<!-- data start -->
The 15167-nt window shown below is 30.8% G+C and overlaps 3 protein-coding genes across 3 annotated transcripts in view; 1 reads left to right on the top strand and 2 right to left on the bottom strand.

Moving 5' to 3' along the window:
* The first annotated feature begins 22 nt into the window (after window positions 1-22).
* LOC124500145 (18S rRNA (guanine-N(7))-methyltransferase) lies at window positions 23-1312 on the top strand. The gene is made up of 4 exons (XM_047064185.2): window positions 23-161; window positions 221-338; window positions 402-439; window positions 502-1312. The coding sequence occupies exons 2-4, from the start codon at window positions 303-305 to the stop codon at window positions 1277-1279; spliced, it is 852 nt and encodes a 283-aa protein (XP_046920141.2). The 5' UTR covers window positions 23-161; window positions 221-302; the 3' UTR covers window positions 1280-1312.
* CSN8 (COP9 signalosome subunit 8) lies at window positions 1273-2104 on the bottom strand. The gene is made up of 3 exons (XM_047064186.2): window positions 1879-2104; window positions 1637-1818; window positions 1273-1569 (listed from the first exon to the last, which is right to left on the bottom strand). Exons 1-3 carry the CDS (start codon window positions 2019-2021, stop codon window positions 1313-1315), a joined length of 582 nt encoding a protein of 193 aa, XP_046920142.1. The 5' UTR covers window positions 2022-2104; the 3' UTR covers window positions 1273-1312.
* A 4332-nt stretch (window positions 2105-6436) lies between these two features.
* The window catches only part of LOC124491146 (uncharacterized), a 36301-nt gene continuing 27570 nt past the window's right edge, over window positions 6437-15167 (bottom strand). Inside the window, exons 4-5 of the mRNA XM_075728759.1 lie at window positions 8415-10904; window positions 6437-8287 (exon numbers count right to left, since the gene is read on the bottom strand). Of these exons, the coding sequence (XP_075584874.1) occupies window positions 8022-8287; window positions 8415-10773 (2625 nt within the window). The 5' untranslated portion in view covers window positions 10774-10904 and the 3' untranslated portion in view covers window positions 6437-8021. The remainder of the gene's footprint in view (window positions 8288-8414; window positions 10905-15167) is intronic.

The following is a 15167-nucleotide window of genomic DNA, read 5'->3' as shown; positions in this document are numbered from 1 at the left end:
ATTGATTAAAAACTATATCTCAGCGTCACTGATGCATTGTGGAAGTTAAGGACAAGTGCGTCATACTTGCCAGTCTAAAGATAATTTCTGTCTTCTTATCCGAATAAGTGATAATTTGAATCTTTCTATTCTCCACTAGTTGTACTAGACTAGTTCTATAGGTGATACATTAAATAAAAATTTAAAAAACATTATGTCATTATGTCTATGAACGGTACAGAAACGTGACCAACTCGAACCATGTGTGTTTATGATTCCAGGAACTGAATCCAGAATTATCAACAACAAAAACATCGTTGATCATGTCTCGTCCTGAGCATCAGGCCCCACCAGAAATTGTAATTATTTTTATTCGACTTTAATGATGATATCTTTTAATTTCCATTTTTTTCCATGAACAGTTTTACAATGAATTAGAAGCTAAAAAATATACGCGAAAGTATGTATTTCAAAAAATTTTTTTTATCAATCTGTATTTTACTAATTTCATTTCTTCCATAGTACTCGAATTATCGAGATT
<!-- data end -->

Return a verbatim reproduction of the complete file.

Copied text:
The 15167-nt window shown below is 30.8% G+C and overlaps 3 protein-coding genes across 3 annotated transcripts in view; 1 reads left to right on the top strand and 2 right to left on the bottom strand.

Moving 5' to 3' along the window:
* The first annotated feature begins 22 nt into the window (after window positions 1-22).
* LOC124500145 (18S rRNA (guanine-N(7))-methyltransferase) lies at window positions 23-1312 on the top strand. The gene is made up of 4 exons (XM_047064185.2): window positions 23-161; window positions 221-338; window positions 402-439; window positions 502-1312. The coding sequence occupies exons 2-4, from the start codon at window positions 303-305 to the stop codon at window positions 1277-1279; spliced, it is 852 nt and encodes a 283-aa protein (XP_046920141.2). The 5' UTR covers window positions 23-161; window positions 221-302; the 3' UTR covers window positions 1280-1312.
* CSN8 (COP9 signalosome subunit 8) lies at window positions 1273-2104 on the bottom strand. The gene is made up of 3 exons (XM_047064186.2): window positions 1879-2104; window positions 1637-1818; window positions 1273-1569 (listed from the first exon to the last, which is right to left on the bottom strand). Exons 1-3 carry the CDS (start codon window positions 2019-2021, stop codon window positions 1313-1315), a joined length of 582 nt encoding a protein of 193 aa, XP_046920142.1. The 5' UTR covers window positions 2022-2104; the 3' UTR covers window positions 1273-1312.
* A 4332-nt stretch (window positions 2105-6436) lies between these two features.
* The window catches only part of LOC124491146 (uncharacterized), a 36301-nt gene continuing 27570 nt past the window's right edge, over window positions 6437-15167 (bottom strand). Inside the window, exons 4-5 of the mRNA XM_075728759.1 lie at window positions 8415-10904; window positions 6437-8287 (exon numbers count right to left, since the gene is read on the bottom strand). Of these exons, the coding sequence (XP_075584874.1) occupies window positions 8022-8287; window positions 8415-10773 (2625 nt within the window). The 5' untranslated portion in view covers window positions 10774-10904 and the 3' untranslated portion in view covers window positions 6437-8021. The remainder of the gene's footprint in view (window positions 8288-8414; window positions 10905-15167) is intronic.

The following is a 15167-nucleotide window of genomic DNA, read 5'->3' as shown; positions in this document are numbered from 1 at the left end:
ATTGATTAAAAACTATATCTCAGCGTCACTGATGCATTGTGGAAGTTAAGGACAAGTGCGTCATACTTGCCAGTCTAAAGATAATTTCTGTCTTCTTATCCGAATAAGTGATAATTTGAATCTTTCTATTCTCCACTAGTTGTACTAGACTAGTTCTATAGGTGATACATTAAATAAAAATTTAAAAAACATTATGTCATTATGTCTATGAACGGTACAGAAACGTGACCAACTCGAACCATGTGTGTTTATGATTCCAGGAACTGAATCCAGAATTATCAACAACAAAAACATCGTTGATCATGTCTCGTCCTGAGCATCAGGCCCCACCAGAAATTGTAATTATTTTTATTCGACTTTAATGATGATATCTTTTAATTTCCATTTTTTTCCATGAACAGTTTTACAATGAATTAGAAGCTAAAAAATATACGCGAAAGTATGTATTTCAAAAAATTTTTTTTATCAATCTGTATTTTACTAATTTCATTTCTTCCATAGTACTCGAATTATCGAGATT